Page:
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“You may be down, but you're not out”, says Ron Evans, who is convinced this pandemic is poised to be the biggest catalyst to creativity that any of us has experienced in our lives.

Photo shows a grandfather reading bedtime stories to three toddlers and a baby on a sofa
It’s time to value what we have and look to the future

Papaye_verte on VisualHunt / CC BY 2.0

You’re tired. I get it. I am too. What day is it? When you're sheltering, the days tend to run together, don't they?

The last few weeks have been exhausting for everyone. Life is not normal. There isn’t even a “new normal” yet. I work as an advisor to non-profit organisations. Many are feeling stuck, mired in all the uncertainty, so if you are too, you’re not alone.

And yet, after getting punched on the nose over the last few weeks, non-profit leaders are fighting back. Adapting. Learning. The creativity is starting to flow, trying to find the path through this unknown ruleset. When asked if they want to experiment with something completely different, cultural teams are saying, “Yes!” You may be down, but you're not out.

We must amplify this feeling because this pandemic is poised to be the biggest catalyst to creativity that any of us has experienced in our lives. Are you embracing this opportunity to innovate?

Observe, adapt – and enjoy

I’m originally from California, where wildfires have ravaged the state several times in recent years. It’s easy to forget that wildfires are a natural occurrence that benefits the land. Old growth is cleared. New nutrients are deposited into the soil. And from that newly fertile environment comes new opportunity for growth, as seeds thrive and form an even stronger forest.

Much of what we’ve known as ‘business as usual’ has gone up in flames. But it hasn’t scorched everything. Change always comes with new opportunities. Your job? To observe. And then, adapt.

Yes, it is the time to take care of yourself first. Many leaders have shared with me that they’re having personally rewarding experiences that they haven’t had in a long time. New time to read extra books to children before tucking them into bed. Dinners at home with everyone together as a family. Abandoned hobbies rediscovered.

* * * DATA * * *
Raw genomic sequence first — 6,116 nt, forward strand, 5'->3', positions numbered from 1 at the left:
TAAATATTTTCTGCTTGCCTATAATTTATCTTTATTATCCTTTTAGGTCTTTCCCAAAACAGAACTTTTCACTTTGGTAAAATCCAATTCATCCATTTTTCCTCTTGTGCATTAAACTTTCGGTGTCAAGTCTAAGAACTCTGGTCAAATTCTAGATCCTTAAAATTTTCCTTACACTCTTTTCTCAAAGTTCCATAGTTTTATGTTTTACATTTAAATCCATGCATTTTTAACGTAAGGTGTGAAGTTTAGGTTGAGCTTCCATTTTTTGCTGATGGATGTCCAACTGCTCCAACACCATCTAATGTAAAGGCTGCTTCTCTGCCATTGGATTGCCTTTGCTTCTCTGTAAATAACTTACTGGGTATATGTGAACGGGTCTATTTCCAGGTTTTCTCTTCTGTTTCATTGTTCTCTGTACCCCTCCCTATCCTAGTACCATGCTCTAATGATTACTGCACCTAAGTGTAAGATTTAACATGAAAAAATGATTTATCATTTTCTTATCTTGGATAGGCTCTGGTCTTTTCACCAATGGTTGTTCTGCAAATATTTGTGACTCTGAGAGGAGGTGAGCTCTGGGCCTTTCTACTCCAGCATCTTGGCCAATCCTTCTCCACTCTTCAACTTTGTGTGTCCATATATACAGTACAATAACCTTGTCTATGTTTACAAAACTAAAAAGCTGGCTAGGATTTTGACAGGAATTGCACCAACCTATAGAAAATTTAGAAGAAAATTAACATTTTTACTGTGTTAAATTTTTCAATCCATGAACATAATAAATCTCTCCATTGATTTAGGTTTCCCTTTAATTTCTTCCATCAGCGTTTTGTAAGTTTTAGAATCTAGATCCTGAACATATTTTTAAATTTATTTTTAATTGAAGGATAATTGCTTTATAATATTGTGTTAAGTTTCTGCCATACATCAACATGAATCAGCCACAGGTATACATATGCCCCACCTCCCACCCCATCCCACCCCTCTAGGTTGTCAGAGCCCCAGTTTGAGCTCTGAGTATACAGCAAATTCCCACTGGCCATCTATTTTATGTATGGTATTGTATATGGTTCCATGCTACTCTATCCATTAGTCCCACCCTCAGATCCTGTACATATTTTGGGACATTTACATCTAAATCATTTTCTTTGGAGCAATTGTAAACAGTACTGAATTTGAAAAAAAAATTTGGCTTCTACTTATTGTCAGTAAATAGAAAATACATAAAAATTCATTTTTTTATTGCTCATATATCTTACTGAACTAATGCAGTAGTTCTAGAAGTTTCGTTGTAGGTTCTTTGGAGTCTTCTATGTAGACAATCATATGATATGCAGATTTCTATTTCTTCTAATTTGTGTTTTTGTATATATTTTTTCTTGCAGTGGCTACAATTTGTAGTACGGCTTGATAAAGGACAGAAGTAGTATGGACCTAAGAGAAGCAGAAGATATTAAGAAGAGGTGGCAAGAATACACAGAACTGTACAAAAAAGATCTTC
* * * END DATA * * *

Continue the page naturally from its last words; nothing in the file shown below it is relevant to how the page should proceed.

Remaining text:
Just yesterday, two executive director clients sent me happy pictures of their baking projects. I’m not sure there’s a better sign of a trusting relationship than texting photos of homemade blueberry pancakes. In the midst of all this, people are able to say: “Wow, this is good. I could get used to this.”

But as I often say: “Don’t wait to innovate.” The rules haven’t been written yet, so it’s up to you. The sooner you start to adapt creatively, the more sustainable you’ll be. When you start asking questions such as “How might we carry out our mission, given that people can’t attend in person?” you’re on your way to success.

The genie is out of the bottle

Where to start? Observe the world around you.

If you’ve spent recent years bemoaning trends in audience attendance to physical venues, look at the societal shift that is happening around online experiences. My 3-year-old son attended his first livestreamed preschool class last week. People who “don’t do social media” are now happy to connect with family members over Zoom calls. Music Theatre International is licensing the livestreaming and recording of their theatre productions. Soon, subscribers will be able to buy hybrid season subscriptions to in-venue productions, as well as to virtual seats to theatrical experiences designed from the ground up to be seen online.

The genie is out of the bottle. Are you looking backwards to what was, or forwards to what you will make happen?

Meeting needs and mission

Successful products and services are designed around consumer needs and interests, which are constantly changing. As an example, people are currently interested in:

  • Kids at home while parents work
  • Isolated seniors with reduced contact opportunities
  • People who have lost their jobs
  • People new to freelancing
  • Whole teams working at home…remote working is having its moment
  • Livestreaming is also having its moment
  • Online experiences with others
  • Gaming
  • Telehealth (talking with your doctor over video)
  • Shortages of staple goods
  • High anxiety
  • Lack of exercise
  • Family stress at home during shelter-in-place
  • Fighting boredom
  • Peacefulness after boredom
  • Rediscovery of lost hobbies
  • Meaningful new experiences with those who live with you
  • Cooking at home
  • Sewing/mask-making

The question that you should be falling asleep at night thinking is: “How can I answer my customer’s current needs and meet my mission at the same time?” And keep asking this question, forever. Those needs are constantly changing.

The leaders and organisations who will thrive in this new environment will be those who can most quickly adapt their offerings to serve new customer desires. And to be successful, you’ll need to fail. Probably many times.

Let’s get the failures out of the way now. This is not the time for your ‘best’ work. Skip the “are we on brand” conversation. Let’s roll up our sleeves, get scrappy, and break stuff. Your audiences support you and can’t wait to see what you have in store for them.  


Ron Evans works as a trusted advisor to nonprofit leaders around the world. He dramatically improves individual and organisational performance, and teaches others his process. He can be reached at askronevans.com and on Twitter: @askronevans

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